Doberdo, Isonzo, post-Trianon Hungary, Piave.

Historical terms:

Michaelmas Daisy Revolution, ethnic and historical principle, the dictatorship of the proletariat, Republic of Councils, red and white terror, numerus clausus, anti-Semitism, irredentism, revision, national insurance, consolidation.

From the Great Depression to the Second World War (1929-1945)

The Great Depression from 1929 to 1933.

Crisis management in Western democracies.

The rise and workings of national-socialism.

The success of the German-Italian-Japanese block.

Stalin’s dictatorship in the 1930’s.

The history of the Second World War.

The victory of the Allies. The nature of the war.


1929, 1933, 1936, 1938, 1 September 1939, 22 June 1941, 6 June 1944, 9 May 1945, 6 August 1945, 2 September 1945.


Keynes, Roosevelt, Hitler, Göring, Churchill, Rommel, Montgomery, Zhukov, Eisenhower, De Gaulle.


The British Commonwealth, Leningrad, Pearl Harbour, Midway, Stalingrad, Auschwitz, Hiroshima, El-Alamein, Kursk, Normandy.

Historical terms:

Stock exchange, overproduction crisis, New Deal, planned economy, totalitarian regime, national-socialism, Führer principle, Berlin-Rome axis, Anschluss, concentration camp, genocide, Holocaust, partisan, total war, anti-Fascist coalition.

Hungary from the Great Depression to the collapse brought by the Second World War


Economic crisis and drift to the right in domestic affairs.

The results of a revisionist foreign policy. Drifting into the world war.

Hungary’s participation in the war. The policy of Kállay’s government.

German occupation.

Holocaust in Hungary.

Unsuccessful attempts at taking Hungary out of the war. Hungarian Nazi takeover.

The liberation and occupation of Hungary by the Soviet Union.


2 November 1938, 15 March 1939, 30 August 1940, 26 June 1941, January 1943, 19 March 1944, 15 October 1944, 21 December 1944, April 1945.


Endre Bajcsy-Zsilinszky, Gyula Gömbös, Ferenc Szálasi, László Bárdossy, Miklós Kállay, Béla Dálnoki Miklós.


Felvidék, Újvidék, Kárpátalja, Voroniez, the Don bend.

Historical terms:

Rural research movement, the ‘Arrow-Cross’ (Hungarian Nazi) movement, Anti-Jewish legislation, armed neutrality, war economy, ‘swing’ policy, taking Hungary out of the war, ghetto, deportation, labour service, prisoners of war.

Our age

(from 1945 to the present)

Cold War opposition after the Second World War.

Countries with developed market economy and democratic regimes.

The history of European integration.

The Third World.

The evolution, development and failure of Communist regimes.

Conflicts in the Middle East.

The Far East region.

Central and Eastern Europe and the Balkans after the regime change.

Mankind at the turn of the century: a global world and its problems.


1947, 1948, 1949, 1955, 1956, 1957, 1961, 1968, 1975, 1991.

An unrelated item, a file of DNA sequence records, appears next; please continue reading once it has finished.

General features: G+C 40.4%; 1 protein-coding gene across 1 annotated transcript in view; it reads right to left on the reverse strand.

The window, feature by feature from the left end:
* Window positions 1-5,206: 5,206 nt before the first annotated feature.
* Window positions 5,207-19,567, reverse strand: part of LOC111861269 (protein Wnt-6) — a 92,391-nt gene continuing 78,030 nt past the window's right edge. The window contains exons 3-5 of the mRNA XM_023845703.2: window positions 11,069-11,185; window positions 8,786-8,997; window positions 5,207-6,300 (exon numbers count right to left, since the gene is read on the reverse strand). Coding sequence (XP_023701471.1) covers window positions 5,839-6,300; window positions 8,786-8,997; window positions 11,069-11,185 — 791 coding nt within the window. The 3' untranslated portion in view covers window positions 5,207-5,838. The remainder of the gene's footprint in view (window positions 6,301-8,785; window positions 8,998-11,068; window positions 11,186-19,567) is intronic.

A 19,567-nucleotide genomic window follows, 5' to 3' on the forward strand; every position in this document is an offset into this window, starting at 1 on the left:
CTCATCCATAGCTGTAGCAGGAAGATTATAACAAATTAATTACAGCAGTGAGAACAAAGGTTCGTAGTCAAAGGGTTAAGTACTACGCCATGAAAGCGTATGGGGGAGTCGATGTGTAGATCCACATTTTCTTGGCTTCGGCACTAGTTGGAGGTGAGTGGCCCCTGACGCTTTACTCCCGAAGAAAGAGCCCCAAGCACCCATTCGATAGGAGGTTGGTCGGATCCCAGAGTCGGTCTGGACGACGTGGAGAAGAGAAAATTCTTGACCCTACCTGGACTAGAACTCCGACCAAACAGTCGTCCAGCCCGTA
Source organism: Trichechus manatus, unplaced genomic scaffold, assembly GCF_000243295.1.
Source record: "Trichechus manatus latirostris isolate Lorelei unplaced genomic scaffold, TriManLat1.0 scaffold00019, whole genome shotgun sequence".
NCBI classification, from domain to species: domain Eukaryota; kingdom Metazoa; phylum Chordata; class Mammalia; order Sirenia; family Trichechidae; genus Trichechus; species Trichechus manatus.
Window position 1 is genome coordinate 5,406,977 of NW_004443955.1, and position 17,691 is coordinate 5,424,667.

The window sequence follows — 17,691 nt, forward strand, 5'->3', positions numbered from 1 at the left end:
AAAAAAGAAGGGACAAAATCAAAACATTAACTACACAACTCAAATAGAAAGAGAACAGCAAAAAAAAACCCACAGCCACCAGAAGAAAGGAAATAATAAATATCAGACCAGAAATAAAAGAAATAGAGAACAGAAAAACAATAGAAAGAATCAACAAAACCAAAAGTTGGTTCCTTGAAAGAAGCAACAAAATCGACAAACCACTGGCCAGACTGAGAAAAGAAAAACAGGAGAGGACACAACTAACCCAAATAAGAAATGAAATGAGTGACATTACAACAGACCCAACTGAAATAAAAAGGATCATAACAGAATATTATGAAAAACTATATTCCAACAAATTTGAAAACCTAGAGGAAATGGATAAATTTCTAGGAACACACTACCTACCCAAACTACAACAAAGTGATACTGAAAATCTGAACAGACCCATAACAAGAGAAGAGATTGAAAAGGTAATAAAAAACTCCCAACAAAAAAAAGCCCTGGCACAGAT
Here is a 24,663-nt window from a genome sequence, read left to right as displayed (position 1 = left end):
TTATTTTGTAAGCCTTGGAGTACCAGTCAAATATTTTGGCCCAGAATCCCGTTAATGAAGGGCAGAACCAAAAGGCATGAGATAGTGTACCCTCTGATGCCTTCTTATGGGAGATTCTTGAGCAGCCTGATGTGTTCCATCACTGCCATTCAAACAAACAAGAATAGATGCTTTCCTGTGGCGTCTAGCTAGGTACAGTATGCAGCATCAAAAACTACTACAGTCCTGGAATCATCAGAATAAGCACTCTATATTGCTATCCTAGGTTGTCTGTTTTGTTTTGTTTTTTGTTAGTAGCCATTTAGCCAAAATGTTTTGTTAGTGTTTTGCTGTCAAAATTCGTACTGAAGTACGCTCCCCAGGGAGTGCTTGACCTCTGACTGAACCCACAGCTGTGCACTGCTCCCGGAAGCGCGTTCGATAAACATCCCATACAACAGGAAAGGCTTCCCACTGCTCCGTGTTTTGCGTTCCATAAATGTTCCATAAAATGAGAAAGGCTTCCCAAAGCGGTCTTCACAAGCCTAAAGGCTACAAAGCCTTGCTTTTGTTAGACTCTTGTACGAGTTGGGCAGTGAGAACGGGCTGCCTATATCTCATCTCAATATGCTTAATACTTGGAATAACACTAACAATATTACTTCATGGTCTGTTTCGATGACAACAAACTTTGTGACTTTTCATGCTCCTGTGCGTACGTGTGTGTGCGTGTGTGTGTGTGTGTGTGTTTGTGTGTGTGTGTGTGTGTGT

Nehru, Gandhi, Chang Kai-shek, Mao Ce-tung, Ho Si Minh, Truman, Adenauer, Kruschchev, Nasser, Kennedy, John XXIII, Brandt, Walesa, Reagan, Gorbachev.

Historical terms:

Iron curtain, Cold War, arms race, Truman Principle, Marshall Aid, welfare market economy, European integration, NATO, Warsaw Treaty, Brezhnev doctrine, global world, détante.


DDR, GDR, Cuba, Korea.

Hungary after the Second World War

(from 1945 to the present)

Reconstruction. An attempt to establish a democratic public life.

The Paris Treaty. Hungarians on the other side of the borders.

Building a communist regime. Economy and cultural policy.

The road to Revolution.

Revolution and war of independence in 1956.

The rise of Kádár’s regime: retaliation and dictatorship.

Departure from the Soviet model. Attempts at economic reform.

Changing life style. Demographic changes.

The evolution and strengthening of opposition movements.

Regime change.

1946, 10 February 1947, 1948, 1949, 1953, 23 October 1956, 4 November 1956, 1963, 1968, 23 October 1989, 1990, 1991.


József Mindszenty, Ferenc Nagy, Mátyás Rákosi, János Kádár, Imre Nagy, József Antall, Árpád Göncz.

Historical terms:

Interim national assembly, SZEB, war criminal, People’s Court, indemnification, the principle of collective punishment, resettlement, population exchange, surplus appropriation, ÁVH (state security), party state, land reform, the Fifties, relocation, workers’ council, opposition movement, Petőfi Circle, reform socialism, shadow economy.

Everyday life,

history of life style

At least two of the following topics should be discussed during the school year:

Demographic and ethnic change in Hungarian history.

Genocide in the past, recent past and present.

Consumer society and ecology; sustainable development.

Media and public opinion.

The enforcement and representation of interests in contemporary Hungary.

Elite culture and mass entertainment.

Year 11 of education